Blogger.com says that the following response to Mark’s comment is too long, so I’m posting it here. Sorry I don’t have time to post on the ongoing chicken race between Kamei and the DPJ. Will Kan call Kamei’s bluff? Stay tuned.
As a typical floater voter, I have my own set of wishes, but my aunts stubbornly refuse to turn into teacarts. So you’ll have to content yourself with what I think is likely/unlikely as per my current line of work, and I’m not going in the policy implications:
Now that it seems likely Japan will realign its political parties, I thought I’d weigh in with some suggestions.
I’d like to see the SDP and the JCP merge. This new party would focus on providing social security, child care, health care, and education. It would support government spending in those areas, but not necessarily in public works. It would try and raise taxes on the rich (particularly the capital gains tax). It would oppose raising the sales tax. It would try to reduce defense spending and it would do its best to uphold Article 9. It would call for a reduction in U.S. forces in Japan. It would also call for strong regulations for industry.
Policy-wise, a merger makes sense. It won’t happen. There’s too much history behind them. Besides, the remainder of the old Socialists that form the SDP are too unruly a group—reminds you a bit of the US Democratic Party—to be able to submerge themselves in the orderly, disciplined world of the JCP.
I’d like to see the Ozawa faction split off from Minshuto and form a new party called the Rural Revival Party. This party would be a sort of pork barrel politics party, focused on spending money in rural areas to win votes. It would, of course, oppose redistricting. I think Kokumin Shinto should get merged into this new party, as the new party would try to boost Japan Post and its affiliates, particularly in rural areas. This party would also oppose raising the sales tax. It would support infrastructure projects.
Makes a lot of sense. And don’t rule out the possibility of likeminded friends in the LDP joining them. Think big, Mark.
I’d like to see Your Party merged into what’s left of Minshuto. Yoshimi Watanabe, Yukio Edano, Seiji Maehara, Katsuya Okada, and Renho would be in this party. This party would focus on transparency, accountability, and the control of the bureaucracy by the politicians. This party would focus on reducing wasteful government spending, particularly public works spending.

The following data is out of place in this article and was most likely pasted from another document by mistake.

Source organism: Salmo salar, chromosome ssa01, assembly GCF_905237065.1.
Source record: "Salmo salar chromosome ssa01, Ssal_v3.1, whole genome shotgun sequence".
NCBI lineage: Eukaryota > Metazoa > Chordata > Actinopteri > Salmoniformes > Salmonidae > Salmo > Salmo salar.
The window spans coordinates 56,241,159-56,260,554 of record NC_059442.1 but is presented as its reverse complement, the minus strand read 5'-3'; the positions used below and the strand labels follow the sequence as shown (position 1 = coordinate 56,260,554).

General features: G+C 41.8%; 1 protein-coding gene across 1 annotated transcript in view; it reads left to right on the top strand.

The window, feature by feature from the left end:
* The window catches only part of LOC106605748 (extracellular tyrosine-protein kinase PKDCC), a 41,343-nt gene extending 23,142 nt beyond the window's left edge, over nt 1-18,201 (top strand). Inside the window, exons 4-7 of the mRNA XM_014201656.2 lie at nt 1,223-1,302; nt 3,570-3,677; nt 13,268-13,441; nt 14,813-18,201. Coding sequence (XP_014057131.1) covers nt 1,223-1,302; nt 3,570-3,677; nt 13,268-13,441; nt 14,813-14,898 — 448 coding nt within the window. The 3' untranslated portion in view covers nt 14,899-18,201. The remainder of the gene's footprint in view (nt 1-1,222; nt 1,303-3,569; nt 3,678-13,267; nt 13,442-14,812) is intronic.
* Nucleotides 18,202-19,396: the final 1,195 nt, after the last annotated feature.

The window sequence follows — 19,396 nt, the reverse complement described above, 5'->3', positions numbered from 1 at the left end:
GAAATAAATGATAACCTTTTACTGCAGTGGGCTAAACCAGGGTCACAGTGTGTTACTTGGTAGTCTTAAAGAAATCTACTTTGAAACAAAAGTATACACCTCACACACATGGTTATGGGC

What do you mean, “what’s left of Minshuto”? I’m willing to take under 100 in the over/under on the number of Diet members that Ozawa will be able to take with him if he decides to split. That said, your “New Party” does make sense—in the mid- to long-term. I don’t think that will happen before the next lower house election though; The post-boomers in Your Party has to see how far they can take its current configuration before they decide to submerge its identity in a bigger whole.
I’d like to see Shinzo Abe, Shigeru Ishiba, and Yuriko Koike move over to Tachiagare Nippon. This party would focus on international affairs. It might call for revising Article 9. It might call for increasing the ODA budget. It would call for reducing social welfare spending and public works spending. It would try to balance the budget.
Did you say Tachigare Nippon? Kidding. No. they are not a good fit.
What’s left of the LDP can form a new party called Kanryoto. This party would include Shinjiro Koizumi, Tadamori Oshima, and Taro Aso. This party would let the bureaucrats do what they want while the politicians did their political theater.
Doesn’t make sense, and that’s not what they are about, individually.
I don’t think it’s necessary for Japanese parties to have different trade policies. Japan already has low tariffs, which means making trade deals makes sense for Japan. The only thing Japan has to protect is its agriculture sector. Given that Japan only produces 40% of the food it consumes, I don’t think it makes sense for Japan to reduce protection in that industry.
But we could have a more rational agricultural policy, which would call for a different trade policy.
I don’t think immigration should be a focus of the new parties. I don’t think Japanese voters want a substantial increase in immigration and I don’t think it makes sense for Japan to do that. There aren’t many politicians who want that anyways. Hopefully, in the next election, Hidenao Nakagawa will lose and go away.
Don’t worry, it won’t be. Not yet.
As for the other parties, I’d break them up and have their members join the remaining parties.
That’s possible only when (if?) Daisaku Ikeda passes away.